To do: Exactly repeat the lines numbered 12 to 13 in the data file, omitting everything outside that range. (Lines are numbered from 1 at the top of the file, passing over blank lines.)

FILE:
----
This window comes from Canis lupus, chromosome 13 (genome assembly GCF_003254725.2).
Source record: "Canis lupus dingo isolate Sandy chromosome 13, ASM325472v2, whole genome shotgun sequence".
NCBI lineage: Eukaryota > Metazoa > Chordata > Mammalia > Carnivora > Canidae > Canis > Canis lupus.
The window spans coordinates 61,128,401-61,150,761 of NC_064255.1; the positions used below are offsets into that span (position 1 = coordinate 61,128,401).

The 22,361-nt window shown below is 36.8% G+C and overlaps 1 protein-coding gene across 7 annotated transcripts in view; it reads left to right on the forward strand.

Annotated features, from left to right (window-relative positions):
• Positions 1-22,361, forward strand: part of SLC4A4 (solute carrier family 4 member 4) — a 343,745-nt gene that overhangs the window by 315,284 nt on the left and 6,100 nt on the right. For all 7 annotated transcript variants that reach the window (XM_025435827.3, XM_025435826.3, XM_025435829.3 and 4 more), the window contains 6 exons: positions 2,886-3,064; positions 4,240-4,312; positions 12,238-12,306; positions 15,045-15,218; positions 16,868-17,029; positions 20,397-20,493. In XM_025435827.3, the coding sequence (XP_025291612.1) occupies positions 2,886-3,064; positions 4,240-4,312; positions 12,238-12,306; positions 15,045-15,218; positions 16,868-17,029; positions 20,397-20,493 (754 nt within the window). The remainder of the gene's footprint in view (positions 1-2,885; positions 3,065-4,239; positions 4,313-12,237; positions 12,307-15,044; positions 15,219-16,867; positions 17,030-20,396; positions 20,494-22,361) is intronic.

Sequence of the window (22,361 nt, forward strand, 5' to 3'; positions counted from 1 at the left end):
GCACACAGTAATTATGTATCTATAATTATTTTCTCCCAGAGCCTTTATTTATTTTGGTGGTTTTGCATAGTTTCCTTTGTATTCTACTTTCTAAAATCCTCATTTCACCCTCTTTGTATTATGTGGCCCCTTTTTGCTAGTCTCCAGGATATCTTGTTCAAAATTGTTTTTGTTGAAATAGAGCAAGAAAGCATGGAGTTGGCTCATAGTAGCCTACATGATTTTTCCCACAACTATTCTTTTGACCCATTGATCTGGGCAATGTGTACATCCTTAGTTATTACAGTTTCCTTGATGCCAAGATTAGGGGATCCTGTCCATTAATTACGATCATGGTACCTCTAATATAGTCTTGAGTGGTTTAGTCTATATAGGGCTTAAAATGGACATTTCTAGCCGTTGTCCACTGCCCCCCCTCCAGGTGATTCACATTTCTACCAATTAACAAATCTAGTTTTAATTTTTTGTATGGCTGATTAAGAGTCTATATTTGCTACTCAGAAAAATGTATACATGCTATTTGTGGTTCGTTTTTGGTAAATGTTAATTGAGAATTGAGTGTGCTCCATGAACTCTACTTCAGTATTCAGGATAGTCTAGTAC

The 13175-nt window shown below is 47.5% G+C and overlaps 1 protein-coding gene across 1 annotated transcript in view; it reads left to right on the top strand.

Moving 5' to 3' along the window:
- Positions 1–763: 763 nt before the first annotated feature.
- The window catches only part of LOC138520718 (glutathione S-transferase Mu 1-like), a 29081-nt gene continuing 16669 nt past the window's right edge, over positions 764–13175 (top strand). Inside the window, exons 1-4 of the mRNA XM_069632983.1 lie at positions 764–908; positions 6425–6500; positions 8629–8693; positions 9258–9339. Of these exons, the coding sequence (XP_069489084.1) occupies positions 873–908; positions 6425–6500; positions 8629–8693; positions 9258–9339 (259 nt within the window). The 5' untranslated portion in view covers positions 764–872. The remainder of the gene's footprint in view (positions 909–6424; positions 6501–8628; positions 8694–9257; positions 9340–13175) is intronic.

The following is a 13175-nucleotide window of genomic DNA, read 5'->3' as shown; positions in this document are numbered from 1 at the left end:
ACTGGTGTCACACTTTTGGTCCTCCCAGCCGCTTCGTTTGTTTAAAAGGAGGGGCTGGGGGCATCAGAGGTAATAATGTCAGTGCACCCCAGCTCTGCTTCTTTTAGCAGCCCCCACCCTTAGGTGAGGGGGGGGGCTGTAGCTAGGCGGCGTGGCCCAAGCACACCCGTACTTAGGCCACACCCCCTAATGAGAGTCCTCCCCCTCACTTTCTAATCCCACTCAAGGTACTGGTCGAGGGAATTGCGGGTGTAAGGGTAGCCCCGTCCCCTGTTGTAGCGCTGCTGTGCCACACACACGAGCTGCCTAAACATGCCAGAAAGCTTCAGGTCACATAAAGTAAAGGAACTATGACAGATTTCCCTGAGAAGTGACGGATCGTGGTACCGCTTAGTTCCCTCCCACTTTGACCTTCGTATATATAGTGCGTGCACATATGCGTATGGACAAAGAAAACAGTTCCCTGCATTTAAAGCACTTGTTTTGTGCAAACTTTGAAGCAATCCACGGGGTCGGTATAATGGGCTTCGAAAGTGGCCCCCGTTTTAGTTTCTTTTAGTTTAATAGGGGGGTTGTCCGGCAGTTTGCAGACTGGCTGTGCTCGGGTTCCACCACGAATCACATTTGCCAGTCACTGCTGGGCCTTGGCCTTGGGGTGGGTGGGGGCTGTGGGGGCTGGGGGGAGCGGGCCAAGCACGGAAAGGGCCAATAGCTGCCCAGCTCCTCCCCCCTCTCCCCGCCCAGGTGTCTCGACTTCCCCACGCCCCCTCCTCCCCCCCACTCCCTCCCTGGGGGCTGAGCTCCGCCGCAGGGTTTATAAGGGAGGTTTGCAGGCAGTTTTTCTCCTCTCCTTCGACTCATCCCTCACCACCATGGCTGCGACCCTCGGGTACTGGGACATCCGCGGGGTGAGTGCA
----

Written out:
- Positions 1–763: 763 nt before the first annotated feature.
- The window catches only part of LOC138520718 (glutathione S-transferase Mu 1-like), a 29081-nt gene continuing 16669 nt past the window's right edge, over positions 764–13175 (top strand). Inside the window, exons 1-4 of the mRNA XM_069632983.1 lie at positions 764–908; positions 6425–6500; positions 8629–8693; positions 9258–9339. Of these exons, the coding sequence (XP_069489084.1) occupies positions 873–908; positions 6425–6500; positions 8629–8693; positions 9258–9339 (259 nt within the window). The 5' untranslated portion in view covers positions 764–872. The remainder of the gene's footprint in view (positions 909–6424; positions 6501–8628; positions 8694–9257; positions 9340–13175) is intronic.